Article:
Staff Review: Are You Smart Enough to Work at Google?
Are You Smart Enough to Work at Google?
“You are shrunk to the height of a penny and thrown in a blender. The blades start moving in 60 seconds. What do you do?”
I picked up Are You Smart Enough to Work at Google off the back of a past colleague of mine having just sat an excruciatingly intricate interview process with Google herself. The whole concept intrigued me and I was ready to be floored by the strategies and trends employed against interviewees vying for coveted professional real estate.
What I learned is that the Googleplex remains an intangible entity for the majority of the workforce, a dream destination for some, a hallowed house of horrors for others and always, an ever-changing kaleidoscope of innovation.
Reading the tactics designed to stump, challenge and illuminate those elite few candidates – considered personified gold to companies such as Google – is somewhat unnerving. The book succeeds in getting you to question your own abilities. How would I have answered that? What would have been a better way to phrase that response? Am I creative enough to think on my feet? How can I wow them with my skills in this type of interview? Is IKEA more adept at thinking outside the box than I? I hand it to the author, William Poundstone, for not allowing his material to start heading into a death spiral of despair and mortification. What he has carefully and humorously constructed is ultimately a stimulating read. The focus isn’t purely on Google, more so the development of high tech hiring habits. It navigates a stable of deliberately perplexing questions that don’t necessarily have a “right” answer, but a company preferred response. While not necessarily giving you tools to combat such an event, should you find yourself facing HR at a Fortune 500 company, Poundstone gets you thinking about the possibility. For example, in the changing global landscape how would you reply to the following?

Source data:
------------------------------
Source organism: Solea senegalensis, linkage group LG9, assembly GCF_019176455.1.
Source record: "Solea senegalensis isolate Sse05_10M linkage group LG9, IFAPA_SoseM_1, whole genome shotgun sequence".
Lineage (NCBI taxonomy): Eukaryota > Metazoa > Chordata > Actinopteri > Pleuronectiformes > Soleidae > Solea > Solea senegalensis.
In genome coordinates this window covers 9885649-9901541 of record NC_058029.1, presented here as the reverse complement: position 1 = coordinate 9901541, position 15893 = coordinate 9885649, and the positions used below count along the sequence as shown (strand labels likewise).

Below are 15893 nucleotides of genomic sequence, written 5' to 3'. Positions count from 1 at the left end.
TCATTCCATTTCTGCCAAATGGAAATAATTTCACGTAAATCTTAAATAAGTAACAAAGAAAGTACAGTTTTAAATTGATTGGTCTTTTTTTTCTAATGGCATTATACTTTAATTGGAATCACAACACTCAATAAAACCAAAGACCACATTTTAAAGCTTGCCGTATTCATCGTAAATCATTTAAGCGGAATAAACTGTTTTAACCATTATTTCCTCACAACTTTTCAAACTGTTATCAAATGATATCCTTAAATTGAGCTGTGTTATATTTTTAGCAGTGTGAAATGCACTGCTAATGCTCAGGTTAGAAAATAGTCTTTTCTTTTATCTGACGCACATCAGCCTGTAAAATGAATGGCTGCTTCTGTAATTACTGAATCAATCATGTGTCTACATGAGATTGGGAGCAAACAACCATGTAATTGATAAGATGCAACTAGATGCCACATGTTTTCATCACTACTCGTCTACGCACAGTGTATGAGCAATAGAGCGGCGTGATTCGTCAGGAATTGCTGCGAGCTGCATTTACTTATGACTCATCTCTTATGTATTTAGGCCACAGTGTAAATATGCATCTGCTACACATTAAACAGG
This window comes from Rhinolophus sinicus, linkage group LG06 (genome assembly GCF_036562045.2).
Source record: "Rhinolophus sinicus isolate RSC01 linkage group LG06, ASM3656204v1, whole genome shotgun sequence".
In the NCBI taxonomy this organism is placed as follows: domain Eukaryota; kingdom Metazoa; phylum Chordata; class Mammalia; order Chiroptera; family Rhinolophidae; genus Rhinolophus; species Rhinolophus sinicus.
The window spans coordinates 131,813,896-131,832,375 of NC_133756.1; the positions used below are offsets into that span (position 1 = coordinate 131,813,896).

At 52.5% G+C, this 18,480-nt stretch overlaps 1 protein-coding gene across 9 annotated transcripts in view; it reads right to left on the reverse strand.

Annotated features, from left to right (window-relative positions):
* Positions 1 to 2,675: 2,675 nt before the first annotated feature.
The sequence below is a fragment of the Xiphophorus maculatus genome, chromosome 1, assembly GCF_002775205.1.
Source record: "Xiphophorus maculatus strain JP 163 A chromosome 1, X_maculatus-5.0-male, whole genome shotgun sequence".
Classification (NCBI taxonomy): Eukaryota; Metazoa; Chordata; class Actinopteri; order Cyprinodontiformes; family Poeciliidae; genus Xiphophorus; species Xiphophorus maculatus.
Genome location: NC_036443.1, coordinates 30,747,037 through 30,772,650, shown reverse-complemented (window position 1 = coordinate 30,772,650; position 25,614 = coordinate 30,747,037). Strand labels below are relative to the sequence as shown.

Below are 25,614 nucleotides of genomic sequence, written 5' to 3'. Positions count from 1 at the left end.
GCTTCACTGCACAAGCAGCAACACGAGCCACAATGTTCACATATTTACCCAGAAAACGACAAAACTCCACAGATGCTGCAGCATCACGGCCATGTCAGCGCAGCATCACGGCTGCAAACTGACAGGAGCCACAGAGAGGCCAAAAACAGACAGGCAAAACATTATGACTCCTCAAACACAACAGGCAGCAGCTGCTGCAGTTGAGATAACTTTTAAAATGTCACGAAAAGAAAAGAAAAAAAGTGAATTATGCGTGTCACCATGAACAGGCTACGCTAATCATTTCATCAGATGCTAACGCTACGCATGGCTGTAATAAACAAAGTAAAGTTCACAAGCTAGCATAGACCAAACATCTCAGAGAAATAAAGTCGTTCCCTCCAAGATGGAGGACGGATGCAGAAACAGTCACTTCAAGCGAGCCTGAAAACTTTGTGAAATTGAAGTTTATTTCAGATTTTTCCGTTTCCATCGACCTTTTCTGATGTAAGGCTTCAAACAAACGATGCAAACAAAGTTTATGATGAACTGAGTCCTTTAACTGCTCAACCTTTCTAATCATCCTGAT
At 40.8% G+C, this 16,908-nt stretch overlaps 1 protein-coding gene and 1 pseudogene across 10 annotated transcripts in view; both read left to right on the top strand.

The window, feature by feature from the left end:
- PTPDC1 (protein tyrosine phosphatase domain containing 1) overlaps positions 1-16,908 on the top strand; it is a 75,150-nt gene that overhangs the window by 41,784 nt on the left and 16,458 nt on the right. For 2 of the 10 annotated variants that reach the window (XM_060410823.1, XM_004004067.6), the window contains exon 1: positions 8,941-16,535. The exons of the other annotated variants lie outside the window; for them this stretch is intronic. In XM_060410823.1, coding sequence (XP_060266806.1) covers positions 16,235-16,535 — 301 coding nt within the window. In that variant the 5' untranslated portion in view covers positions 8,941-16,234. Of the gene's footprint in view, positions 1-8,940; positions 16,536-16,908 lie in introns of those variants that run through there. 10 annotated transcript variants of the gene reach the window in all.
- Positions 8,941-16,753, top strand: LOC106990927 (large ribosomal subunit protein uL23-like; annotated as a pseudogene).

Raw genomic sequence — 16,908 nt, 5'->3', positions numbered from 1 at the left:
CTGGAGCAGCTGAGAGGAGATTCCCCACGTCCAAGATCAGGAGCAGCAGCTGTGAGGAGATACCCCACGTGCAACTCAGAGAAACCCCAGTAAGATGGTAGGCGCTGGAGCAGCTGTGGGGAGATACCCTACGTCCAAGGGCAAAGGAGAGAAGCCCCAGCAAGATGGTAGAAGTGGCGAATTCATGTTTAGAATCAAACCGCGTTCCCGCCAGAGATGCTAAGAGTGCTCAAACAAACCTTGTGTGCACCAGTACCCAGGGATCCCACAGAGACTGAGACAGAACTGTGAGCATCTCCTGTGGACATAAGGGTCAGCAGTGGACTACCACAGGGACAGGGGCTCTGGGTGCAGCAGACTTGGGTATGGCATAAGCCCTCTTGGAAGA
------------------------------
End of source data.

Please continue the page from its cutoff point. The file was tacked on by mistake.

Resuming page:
“Explain what a database is to your eight-year-old nephew, using three sentences.”
Their answer is brilliant: A database is an iPod for information. With an iPod, you can store thousands of songs and still find any track you want quickly. A database does the same thing with information that people have stored on a computer or the Internet.
After reading Are You Smart Enough To Work At Google I can’t confirm that I would have made it through their front gates, but I can take away that creativity starts with belief, that owning your own destiny is important, and if you can back your dreams with some logic, you’ll go far.
Find the book here, and buy at your local bookshop.
There is a tangible relationship between content and people. Having realised my love for this affinity many years ago, the book industry has since helped fuel this passion. I’ve been on both sides of the proverbial book coin from retail sales to publishing. My first ever job as a kid was at my local library. Ultimately I want to read and engage with things that pique my interest and make me think outside the box. I do love a good book and even a fabulously trashy one on occasion! I’m the kind of person who buys books for looks as well as content.
Outside of my lust for literature I play hockey and love every moment of it. I listen to Triple J, mainly as my heart has a romantic notion of festivals and live music. Tragically, I am also addicted to TV series.